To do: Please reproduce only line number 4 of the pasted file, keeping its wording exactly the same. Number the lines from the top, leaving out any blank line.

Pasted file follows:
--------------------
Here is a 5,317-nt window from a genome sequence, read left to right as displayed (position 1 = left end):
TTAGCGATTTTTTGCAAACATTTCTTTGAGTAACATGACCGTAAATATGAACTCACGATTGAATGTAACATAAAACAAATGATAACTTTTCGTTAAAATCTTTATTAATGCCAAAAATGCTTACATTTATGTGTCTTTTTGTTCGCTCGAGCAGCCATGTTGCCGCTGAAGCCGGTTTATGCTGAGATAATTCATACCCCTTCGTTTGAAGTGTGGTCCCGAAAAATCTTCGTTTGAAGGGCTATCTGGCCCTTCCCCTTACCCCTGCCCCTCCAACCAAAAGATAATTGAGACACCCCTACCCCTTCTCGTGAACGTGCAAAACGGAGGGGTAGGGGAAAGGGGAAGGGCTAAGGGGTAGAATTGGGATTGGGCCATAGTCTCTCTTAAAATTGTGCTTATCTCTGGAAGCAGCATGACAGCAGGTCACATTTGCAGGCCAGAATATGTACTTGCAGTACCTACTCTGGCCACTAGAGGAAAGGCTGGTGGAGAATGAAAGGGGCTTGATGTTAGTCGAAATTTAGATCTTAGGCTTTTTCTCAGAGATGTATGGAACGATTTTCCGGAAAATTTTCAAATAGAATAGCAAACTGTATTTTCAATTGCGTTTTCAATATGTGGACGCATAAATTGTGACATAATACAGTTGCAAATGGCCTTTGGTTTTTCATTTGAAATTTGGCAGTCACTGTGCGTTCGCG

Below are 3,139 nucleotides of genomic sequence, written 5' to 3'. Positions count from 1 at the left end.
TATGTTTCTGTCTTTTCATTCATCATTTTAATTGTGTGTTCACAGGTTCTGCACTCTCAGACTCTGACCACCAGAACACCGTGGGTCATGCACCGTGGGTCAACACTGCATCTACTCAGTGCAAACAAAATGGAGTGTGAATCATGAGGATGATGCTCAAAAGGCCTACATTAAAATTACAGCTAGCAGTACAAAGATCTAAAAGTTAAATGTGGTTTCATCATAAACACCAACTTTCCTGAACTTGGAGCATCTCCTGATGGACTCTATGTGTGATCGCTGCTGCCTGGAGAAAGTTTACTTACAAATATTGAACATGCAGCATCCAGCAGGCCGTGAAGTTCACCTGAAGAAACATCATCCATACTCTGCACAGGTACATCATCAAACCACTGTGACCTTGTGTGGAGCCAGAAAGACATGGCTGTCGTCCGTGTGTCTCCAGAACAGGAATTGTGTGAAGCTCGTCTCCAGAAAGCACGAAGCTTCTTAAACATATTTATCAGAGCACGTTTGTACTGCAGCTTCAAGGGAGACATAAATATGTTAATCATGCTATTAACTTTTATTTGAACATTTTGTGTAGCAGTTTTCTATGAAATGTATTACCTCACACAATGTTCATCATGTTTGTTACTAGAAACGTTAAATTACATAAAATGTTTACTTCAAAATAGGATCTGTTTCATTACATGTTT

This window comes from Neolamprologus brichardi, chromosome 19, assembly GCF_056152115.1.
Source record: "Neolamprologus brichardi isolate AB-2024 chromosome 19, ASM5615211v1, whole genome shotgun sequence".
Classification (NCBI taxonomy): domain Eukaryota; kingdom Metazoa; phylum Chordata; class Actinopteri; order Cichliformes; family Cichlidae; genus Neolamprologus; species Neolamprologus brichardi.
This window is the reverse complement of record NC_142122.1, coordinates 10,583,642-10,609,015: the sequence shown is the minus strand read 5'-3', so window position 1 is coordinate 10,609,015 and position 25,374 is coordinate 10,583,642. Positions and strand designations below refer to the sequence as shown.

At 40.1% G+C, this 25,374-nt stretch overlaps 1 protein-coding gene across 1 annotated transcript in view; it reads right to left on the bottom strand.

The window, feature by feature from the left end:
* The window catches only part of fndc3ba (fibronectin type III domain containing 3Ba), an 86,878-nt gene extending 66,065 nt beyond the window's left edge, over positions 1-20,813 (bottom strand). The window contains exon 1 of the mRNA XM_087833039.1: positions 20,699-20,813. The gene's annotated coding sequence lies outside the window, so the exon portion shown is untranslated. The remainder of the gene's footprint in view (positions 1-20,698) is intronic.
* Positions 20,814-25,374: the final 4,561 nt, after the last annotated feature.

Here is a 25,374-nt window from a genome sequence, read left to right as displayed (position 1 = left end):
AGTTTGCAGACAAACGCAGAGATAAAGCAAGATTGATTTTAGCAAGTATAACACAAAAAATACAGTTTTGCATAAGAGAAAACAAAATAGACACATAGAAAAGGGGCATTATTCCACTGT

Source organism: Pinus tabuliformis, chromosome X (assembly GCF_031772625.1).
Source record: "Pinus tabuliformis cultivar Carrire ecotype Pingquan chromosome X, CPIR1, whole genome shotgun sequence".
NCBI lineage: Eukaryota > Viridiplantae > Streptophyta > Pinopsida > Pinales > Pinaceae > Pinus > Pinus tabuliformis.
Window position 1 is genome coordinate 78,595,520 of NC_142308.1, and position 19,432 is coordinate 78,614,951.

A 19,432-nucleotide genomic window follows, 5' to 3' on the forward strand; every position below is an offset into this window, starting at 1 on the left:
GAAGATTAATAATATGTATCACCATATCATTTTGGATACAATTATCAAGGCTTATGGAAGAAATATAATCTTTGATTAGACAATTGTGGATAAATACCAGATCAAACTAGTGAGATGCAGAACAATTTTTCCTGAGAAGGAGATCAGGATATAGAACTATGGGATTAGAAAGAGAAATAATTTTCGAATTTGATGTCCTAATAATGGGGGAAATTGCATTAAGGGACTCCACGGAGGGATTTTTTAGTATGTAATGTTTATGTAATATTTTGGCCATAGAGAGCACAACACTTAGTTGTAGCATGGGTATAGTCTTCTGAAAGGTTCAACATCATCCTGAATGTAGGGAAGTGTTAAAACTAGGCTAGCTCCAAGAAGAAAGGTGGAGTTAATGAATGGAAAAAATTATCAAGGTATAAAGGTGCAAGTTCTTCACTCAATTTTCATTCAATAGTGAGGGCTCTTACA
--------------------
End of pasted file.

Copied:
TATGTTTCTGTCTTTTCATTCATCATTTTAATTGTGTGTTCACAGGTTCTGCACTCTCAGACTCTGACCACCAGAACACCGTGGGTCATGCACCGTGGGTCAACACTGCATCTACTCAGTGCAAACAAAATGGAGTGTGAATCATGAGGATGATGCTCAAAAGGCCTACATTAAAATTACAGCTAGCAGTACAAAGATCTAAAAGTTAAATGTGGTTTCATCATAAACACCAACTTTCCTGAACTTGGAGCATCTCCTGATGGACTCTATGTGTGATCGCTGCTGCCTGGAGAAAGTTTACTTACAAATATTGAACATGCAGCATCCAGCAGGCCGTGAAGTTCACCTGAAGAAACATCATCCATACTCTGCACAGGTACATCATCAAACCACTGTGACCTTGTGTGGAGCCAGAAAGACATGGCTGTCGTCCGTGTGTCTCCAGAACAGGAATTGTGTGAAGCTCGTCTCCAGAAAGCACGAAGCTTCTTAAACATATTTATCAGAGCACGTTTGTACTGCAGCTTCAAGGGAGACATAAATATGTTAATCATGCTATTAACTTTTATTTGAACATTTTGTGTAGCAGTTTTCTATGAAATGTATTACCTCACACAATGTTCATCATGTTTGTTACTAGAAACGTTAAATTACATAAAATGTTTACTTCAAAATAGGATCTGTTTCATTACATGTTT